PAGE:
\begin{align*}x=\end{align*} number of days

The problem gives the slope of the equation and a point on the line.

The bamboo grows at a rate of 12 inches per day, so \begin{align*}m=12\end{align*}.

We are told that the plant grows to 720 inches in 60 days, so we have the point (60, 720).

\begin{align*}\text{Start with the slope-intercept form of the line.} && y& =mx+b\\ \text{Substitute 12 for the slope.} && y& =12x+b\\ \text{Substitute the point} \ (60,720). && 720& =12(60)+b \Rightarrow b=0\\ \text{Substitute the value of} \ b \ \text{back into the equation.} && y& =12x\end{align*}

To answer the question, substitute the value \begin{align*}x=12\end{align*} to obtain \begin{align*}y=12(12)=144\end{align*} inches.

## Practice Set

Sample explanations for some of the practice exercises below are available by viewing the following video. Note that there is not always a match between the number of the practice exercise in the video and the number of the practice exercise listed in the following exercise set. However, the practice exercise is the same in both.

CK-12 Basic Algebra: Linear Equations in Slope-Intercept Form (14:58)

- What is the formula for slope-intercept form? What do the variables \begin{align*}m\end{align*} and \begin{align*}b\end{align*} represent?
- What are the five steps needed to determine the equation of a line given the slope and a point on the graph (not the \begin{align*}y-\end{align*}intercept)?
- What is the first step in finding the equation of a line given two points?

In 4 – 20, find the equation of the line in slope–intercept form.

- The line has slope of 7 and \begin{align*}y-\end{align*}intercept of –2.
- The line has slope of –5 and \begin{align*}y-\end{align*}intercept of 6.
- The line has \begin{align*}\text{slope}=-2\end{align*} and a \begin{align*}y-\end{align*}intercept = 7.
- The line has \begin{align*}\text{slope}=\frac{2}{3}\end{align*} and a \begin{align*}y-\end{align*}intercept = \begin{align*}\frac{4}{5}\end{align*}.
- The line has slope of \begin{align*}-\frac{1}{4}\end{align*} and contains point (4, –1).
- The line has slope of \begin{align*}\frac{2}{3}\end{align*} and contains point \begin{align*}\left(\frac{1}{2},1\right )\end{align*}.
- The line has slope of –1 and contains point \begin{align*}\left (\frac{4}{5},0\right )\end{align*}.
- The line contains points (2, 6) and (5, 0).
- The line contains points (5, –2) and (8, 4).
- The line contains points (3, 5) and (–3, 0).
- The slope of the line is \begin{align*}-\frac{2}{3}\end{align*} and the line contains point (2, –2).
- The slope of the line is –3 and the line contains point (3, –5).
- The line contains points (10, 15) and (12, 20).

In 21 – 28, find the equation of the linear function in slope–intercept form.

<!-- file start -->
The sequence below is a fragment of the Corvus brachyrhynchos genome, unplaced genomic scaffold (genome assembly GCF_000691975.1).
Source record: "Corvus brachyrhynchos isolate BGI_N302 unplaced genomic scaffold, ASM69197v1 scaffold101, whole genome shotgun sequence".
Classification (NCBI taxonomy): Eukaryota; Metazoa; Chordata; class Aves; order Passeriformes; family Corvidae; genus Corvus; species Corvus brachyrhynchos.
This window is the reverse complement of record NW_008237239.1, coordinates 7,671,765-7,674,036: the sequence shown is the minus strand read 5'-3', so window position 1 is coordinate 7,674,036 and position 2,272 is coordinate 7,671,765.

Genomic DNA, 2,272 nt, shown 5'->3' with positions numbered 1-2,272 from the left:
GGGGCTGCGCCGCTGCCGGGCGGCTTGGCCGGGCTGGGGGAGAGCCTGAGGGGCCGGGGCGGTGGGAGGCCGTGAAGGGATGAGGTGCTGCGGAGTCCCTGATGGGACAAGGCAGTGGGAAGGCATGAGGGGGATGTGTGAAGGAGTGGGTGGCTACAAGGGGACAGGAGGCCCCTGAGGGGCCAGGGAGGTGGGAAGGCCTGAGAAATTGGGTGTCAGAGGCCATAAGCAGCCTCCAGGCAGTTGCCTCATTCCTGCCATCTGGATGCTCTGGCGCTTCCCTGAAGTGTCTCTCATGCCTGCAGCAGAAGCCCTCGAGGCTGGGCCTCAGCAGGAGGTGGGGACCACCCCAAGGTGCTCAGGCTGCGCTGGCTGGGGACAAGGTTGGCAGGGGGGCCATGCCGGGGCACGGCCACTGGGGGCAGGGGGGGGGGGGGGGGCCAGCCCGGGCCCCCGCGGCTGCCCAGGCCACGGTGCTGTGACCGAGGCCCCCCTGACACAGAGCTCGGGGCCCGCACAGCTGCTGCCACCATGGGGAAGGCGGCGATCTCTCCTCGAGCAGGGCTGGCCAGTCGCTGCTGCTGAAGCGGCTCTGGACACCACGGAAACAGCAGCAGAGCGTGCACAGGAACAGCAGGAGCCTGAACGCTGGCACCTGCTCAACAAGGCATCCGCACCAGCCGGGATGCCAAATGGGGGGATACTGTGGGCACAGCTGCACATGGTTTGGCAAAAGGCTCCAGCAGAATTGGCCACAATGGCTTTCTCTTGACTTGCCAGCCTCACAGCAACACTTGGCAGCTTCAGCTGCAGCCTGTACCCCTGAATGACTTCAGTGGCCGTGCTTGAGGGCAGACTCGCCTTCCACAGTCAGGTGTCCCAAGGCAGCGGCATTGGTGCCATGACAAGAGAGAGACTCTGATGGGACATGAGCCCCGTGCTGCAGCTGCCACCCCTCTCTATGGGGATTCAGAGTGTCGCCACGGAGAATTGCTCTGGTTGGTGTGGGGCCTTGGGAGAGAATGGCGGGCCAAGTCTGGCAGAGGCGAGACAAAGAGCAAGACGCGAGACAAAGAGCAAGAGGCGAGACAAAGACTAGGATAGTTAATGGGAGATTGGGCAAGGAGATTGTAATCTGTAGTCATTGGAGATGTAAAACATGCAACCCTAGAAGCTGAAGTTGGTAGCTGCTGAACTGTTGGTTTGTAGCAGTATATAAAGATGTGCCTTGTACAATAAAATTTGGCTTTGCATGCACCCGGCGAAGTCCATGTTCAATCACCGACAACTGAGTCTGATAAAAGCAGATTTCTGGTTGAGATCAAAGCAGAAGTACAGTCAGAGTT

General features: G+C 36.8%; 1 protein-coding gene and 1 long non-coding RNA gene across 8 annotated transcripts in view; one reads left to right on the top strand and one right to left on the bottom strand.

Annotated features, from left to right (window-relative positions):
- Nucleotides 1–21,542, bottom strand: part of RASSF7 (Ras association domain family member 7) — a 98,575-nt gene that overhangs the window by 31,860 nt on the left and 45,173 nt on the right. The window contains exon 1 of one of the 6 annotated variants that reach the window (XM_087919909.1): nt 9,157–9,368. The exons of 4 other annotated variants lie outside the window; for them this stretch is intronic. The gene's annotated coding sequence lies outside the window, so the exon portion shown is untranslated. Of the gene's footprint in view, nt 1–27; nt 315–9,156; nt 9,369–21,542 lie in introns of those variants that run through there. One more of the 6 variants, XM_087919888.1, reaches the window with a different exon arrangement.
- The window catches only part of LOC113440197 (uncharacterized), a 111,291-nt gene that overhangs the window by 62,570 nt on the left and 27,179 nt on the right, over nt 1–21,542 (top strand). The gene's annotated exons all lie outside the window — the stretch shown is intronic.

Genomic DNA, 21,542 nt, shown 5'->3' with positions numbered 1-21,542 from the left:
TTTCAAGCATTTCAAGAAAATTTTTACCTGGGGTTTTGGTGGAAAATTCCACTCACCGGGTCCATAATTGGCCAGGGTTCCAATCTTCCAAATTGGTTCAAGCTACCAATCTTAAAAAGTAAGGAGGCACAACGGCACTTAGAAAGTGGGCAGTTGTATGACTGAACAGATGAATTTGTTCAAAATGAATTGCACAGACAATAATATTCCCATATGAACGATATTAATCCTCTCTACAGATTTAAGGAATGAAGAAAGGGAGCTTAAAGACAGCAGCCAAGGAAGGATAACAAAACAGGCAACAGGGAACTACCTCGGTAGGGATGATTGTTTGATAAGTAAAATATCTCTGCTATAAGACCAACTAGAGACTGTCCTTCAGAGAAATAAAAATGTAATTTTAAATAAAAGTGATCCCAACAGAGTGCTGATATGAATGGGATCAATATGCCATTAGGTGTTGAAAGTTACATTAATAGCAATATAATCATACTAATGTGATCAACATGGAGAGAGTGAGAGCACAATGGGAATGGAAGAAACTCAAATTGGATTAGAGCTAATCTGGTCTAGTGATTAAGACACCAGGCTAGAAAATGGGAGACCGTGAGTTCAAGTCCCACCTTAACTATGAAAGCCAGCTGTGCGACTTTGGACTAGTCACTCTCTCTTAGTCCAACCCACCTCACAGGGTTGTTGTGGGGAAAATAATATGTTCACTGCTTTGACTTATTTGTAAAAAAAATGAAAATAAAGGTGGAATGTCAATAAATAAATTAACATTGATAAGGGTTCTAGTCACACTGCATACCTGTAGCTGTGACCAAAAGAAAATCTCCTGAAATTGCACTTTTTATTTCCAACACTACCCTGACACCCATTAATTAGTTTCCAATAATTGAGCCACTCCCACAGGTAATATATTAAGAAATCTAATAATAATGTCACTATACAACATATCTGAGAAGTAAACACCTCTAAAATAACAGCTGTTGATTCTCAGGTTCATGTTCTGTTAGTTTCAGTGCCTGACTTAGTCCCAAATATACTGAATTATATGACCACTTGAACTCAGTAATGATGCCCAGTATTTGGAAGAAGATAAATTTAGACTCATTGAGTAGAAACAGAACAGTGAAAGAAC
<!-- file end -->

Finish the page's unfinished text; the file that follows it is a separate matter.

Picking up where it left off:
- \begin{align*}m=5, f(0)=-3\end{align*}
- \begin{align*}m=-2\end{align*} and \begin{align*}f(0)=5\end{align*}
- \begin{align*}m=-7, f(2)=-1\end{align*}
- \begin{align*}m=\frac{1}{3}, f(-1)=\frac{2}{3}\end{align*}
- \begin{align*}m=4.2, f(-3)=7.1\end{align*}
- \begin{align*}f\left (\frac{1}{4}\right )=\frac{3}{4}, f(0)=\frac{5}{4}\end{align*}
- \begin{align*}f(1.5)=-3, f(-1)=2\end{align*}
- \begin{align*}f(-1)=1\end{align*} and \begin{align*}f(1)=-1\end{align*}
- To buy a car, Andrew puts in a down payment of $1500 and pays $350 per month in installments. Write an equation describing this problem in slope-intercept form. How much money has Andrew paid at the end of one year?
- Anne transplants a rose seedling in her garden. She wants to track the growth of the rose, so she measures its height every week. In the third week, she finds that the rose is 10 inches tall and in the eleventh week she finds that the rose is 14 inches tall. Assuming the rose grows linearly with time, write an equation describing this problem in slope-intercept form. What was the height of the rose when Anne planted it?
- Ravi hangs from a giant exercise spring whose length is 5 m. When his child Nimi hangs from the spring, its length is 2 m. Ravi weighs 160 lbs. and Nimi weighs 40 lbs. Write the equation for this problem in slope-intercept form. What should we expect the length of the spring to be when his wife Amardeep, who weighs 140 lbs., hangs from it?
- Petra is testing a bungee cord. She ties one end of the bungee cord to the top of a bridge and to the other end she ties different weights. She then measures how far the bungee stretches. She finds that for a weight of 100 lbs., the bungee stretches to 265 feet and for a weight of 120 lbs., the bungee stretches to 275 feet. Physics tells us that in a certain range of values, including the ones given here, the amount of stretch is a linear function of the weight. Write the equation describing this problem in slope–intercept form. What should we expect the stretched length of the cord to be for a weight of 150 lbs?

**Mixed Review**

- Translate into an algebraic sentence:
*One-third of a number is seven less than that number.* - The perimeter of a square is 67 cm. What is the length of its side?
- A hockey team played 17 games. They won two more than they lost. They lost 3 more than they tied. How many games did they win, lose, and tie?
- Simplify \begin{align*}\frac{(30-4+4 \div 2) \div (21 \div 3)}{2}\end{align*}.
- What is the opposite of 16.76?
- Graph the following on a number line: \begin{align*}\left \{6,\frac{11}{3},-5.65,\frac{21}{7}\right \}\end{align*}.
- Simplify: \begin{align*}[(-4+4.5)+(18-|-13|)+(-3.3)]\end{align*}.